MI6 Conference: TV, Gaming Industries Capitalize On Parallels

Jun 26, 2006  •  Post A Comment

As the inaugural MI6 conference kicks off Tuesday in San Francisco, the gaming industry will look to the television business for best practices.

At the conference, which focuses on marketing and promoting video games, a handful of TV executives will offer their insight into the parallels between the two worlds. While TV networks have been looking to video games lately as a content source, the two industries also face similar marketing conundrums.

Launching a video game bears many similarities to debuting a television show. Game publishers and networks must build buzz behind a launch date or premiere date.

At the conference ABC’s Michael Benson, senior VP of marketing, will discuss the promotional and marketing strategy behind the network’s hit series “Lost,” drawing parallels with the gaming industry. “A show like ‘Lost’ is really interesting to how ABC was able to build it, enhance it and be successful,” said Dale Hopkins, chief operating officer for G4 and chairman of MI6.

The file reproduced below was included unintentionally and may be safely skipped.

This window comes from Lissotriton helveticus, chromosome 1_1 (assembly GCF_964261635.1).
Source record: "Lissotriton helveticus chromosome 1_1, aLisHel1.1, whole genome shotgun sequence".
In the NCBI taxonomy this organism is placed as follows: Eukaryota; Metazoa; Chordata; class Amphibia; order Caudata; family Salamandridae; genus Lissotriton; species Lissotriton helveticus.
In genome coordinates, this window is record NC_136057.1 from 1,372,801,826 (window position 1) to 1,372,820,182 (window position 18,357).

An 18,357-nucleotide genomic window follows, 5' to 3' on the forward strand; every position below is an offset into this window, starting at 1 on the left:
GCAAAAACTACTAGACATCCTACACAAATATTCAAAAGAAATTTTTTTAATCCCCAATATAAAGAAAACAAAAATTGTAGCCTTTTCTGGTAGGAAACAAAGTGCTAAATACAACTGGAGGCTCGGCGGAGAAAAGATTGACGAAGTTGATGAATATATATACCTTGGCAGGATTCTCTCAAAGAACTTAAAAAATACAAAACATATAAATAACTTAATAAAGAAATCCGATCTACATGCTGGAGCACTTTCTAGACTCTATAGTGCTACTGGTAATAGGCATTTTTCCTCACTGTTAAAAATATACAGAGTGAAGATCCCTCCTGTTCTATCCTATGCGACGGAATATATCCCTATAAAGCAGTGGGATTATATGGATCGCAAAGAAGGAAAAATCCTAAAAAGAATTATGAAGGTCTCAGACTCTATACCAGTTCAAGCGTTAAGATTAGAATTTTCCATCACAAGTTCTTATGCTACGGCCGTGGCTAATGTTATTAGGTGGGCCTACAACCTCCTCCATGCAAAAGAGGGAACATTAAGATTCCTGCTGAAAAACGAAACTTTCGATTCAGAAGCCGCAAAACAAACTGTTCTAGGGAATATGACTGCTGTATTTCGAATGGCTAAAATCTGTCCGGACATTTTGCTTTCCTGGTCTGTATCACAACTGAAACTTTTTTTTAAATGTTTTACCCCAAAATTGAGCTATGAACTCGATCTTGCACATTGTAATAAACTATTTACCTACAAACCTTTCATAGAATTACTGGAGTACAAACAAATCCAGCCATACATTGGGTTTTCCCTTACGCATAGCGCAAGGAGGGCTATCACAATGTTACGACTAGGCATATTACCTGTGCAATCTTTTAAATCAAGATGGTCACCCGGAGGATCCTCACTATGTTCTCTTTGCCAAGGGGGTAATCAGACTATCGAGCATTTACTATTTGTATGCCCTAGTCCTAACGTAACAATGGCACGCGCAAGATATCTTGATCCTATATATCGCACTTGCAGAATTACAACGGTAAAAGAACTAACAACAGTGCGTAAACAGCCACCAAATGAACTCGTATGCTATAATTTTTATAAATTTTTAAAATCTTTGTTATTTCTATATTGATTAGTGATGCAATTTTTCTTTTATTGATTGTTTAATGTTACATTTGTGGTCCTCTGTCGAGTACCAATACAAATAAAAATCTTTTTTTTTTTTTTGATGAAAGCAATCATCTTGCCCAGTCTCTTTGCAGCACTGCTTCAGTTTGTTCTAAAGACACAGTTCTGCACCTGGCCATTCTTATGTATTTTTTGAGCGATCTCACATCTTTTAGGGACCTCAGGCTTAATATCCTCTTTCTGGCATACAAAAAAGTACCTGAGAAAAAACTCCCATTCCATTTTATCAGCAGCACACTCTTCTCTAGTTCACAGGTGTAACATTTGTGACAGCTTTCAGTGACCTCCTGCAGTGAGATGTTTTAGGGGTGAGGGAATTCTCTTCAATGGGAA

The typical game company launches 40 games a year, said Jim Chabin, president and CEO of the conference. “Every one has to be an event, and they get postponed and pushed. They have the creation, publicity, promotion and then launch. And the TV model is not that far off.”

As TV shows are measured by the ratings they garner, games are judged by how many units they sell quickly. The average game needs to press 1.5 million units into the hands of buyers to make its money back, he said. “Suffice to say everyone feels the pressure that every game has to maximize its sales and get it right every time,” Mr. Chabin said.

That kind of pressure is similar to the TV business, where networks want a grand-slam home run every inning. Other similarities between gaming and TV include the need to target and secure loyal audiences, attract sponsors to support a launch and fund the high cost of production and marketing, Mr. Chabin said.

While the gaming business can benefit from the insights of TV experts, TV can also learn from gaming, said Geoff Keighley, a gaming journalist and the host of Spike TV’s “Game Head.” Games are interactive and let users choose what they can do. That’s a concept the TV industry can emulate and has to some extent, in shows such as “American Idol” that have an interactive component, he said.

MI6 will also look to the film industry for marketing insights, with director Wes Craven slated to speak.